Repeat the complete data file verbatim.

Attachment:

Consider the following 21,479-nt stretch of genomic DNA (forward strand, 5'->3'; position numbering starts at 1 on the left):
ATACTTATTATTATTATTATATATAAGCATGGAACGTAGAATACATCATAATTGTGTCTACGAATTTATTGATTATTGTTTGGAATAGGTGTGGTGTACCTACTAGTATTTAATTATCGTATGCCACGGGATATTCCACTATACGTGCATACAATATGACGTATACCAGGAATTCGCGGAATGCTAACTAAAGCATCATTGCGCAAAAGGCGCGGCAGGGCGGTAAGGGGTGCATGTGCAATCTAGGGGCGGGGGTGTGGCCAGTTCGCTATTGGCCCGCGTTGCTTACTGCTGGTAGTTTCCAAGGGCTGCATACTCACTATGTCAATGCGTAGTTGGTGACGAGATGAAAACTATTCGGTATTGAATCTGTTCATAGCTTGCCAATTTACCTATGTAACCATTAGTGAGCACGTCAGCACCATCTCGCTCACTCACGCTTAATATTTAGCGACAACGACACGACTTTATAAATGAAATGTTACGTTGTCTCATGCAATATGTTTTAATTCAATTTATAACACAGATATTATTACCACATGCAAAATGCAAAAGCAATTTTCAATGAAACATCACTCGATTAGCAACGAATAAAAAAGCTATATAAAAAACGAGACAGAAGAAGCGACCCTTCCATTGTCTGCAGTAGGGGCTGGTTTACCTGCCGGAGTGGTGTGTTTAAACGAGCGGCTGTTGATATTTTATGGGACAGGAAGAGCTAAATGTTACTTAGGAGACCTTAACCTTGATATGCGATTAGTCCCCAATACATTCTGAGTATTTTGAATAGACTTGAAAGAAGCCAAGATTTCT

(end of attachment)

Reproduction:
Consider the following 21,479-nt stretch of genomic DNA (forward strand, 5'->3'; position numbering starts at 1 on the left):
ATACTTATTATTATTATTATATATAAGCATGGAACGTAGAATACATCATAATTGTGTCTACGAATTTATTGATTATTGTTTGGAATAGGTGTGGTGTACCTACTAGTATTTAATTATCGTATGCCACGGGATATTCCACTATACGTGCATACAATATGACGTATACCAGGAATTCGCGGAATGCTAACTAAAGCATCATTGCGCAAAAGGCGCGGCAGGGCGGTAAGGGGTGCATGTGCAATCTAGGGGCGGGGGTGTGGCCAGTTCGCTATTGGCCCGCGTTGCTTACTGCTGGTAGTTTCCAAGGGCTGCATACTCACTATGTCAATGCGTAGTTGGTGACGAGATGAAAACTATTCGGTATTGAATCTGTTCATAGCTTGCCAATTTACCTATGTAACCATTAGTGAGCACGTCAGCACCATCTCGCTCACTCACGCTTAATATTTAGCGACAACGACACGACTTTATAAATGAAATGTTACGTTGTCTCATGCAATATGTTTTAATTCAATTTATAACACAGATATTATTACCACATGCAAAATGCAAAAGCAATTTTCAATGAAACATCACTCGATTAGCAACGAATAAAAAAGCTATATAAAAAACGAGACAGAAGAAGCGACCCTTCCATTGTCTGCAGTAGGGGCTGGTTTACCTGCCGGAGTGGTGTGTTTAAACGAGCGGCTGTTGATATTTTATGGGACAGGAAGAGCTAAATGTTACTTAGGAGACCTTAACCTTGATATGCGATTAGTCCCCAATACATTCTGAGTATTTTGAATAGACTTGAAAGAAGCCAAGATTTCT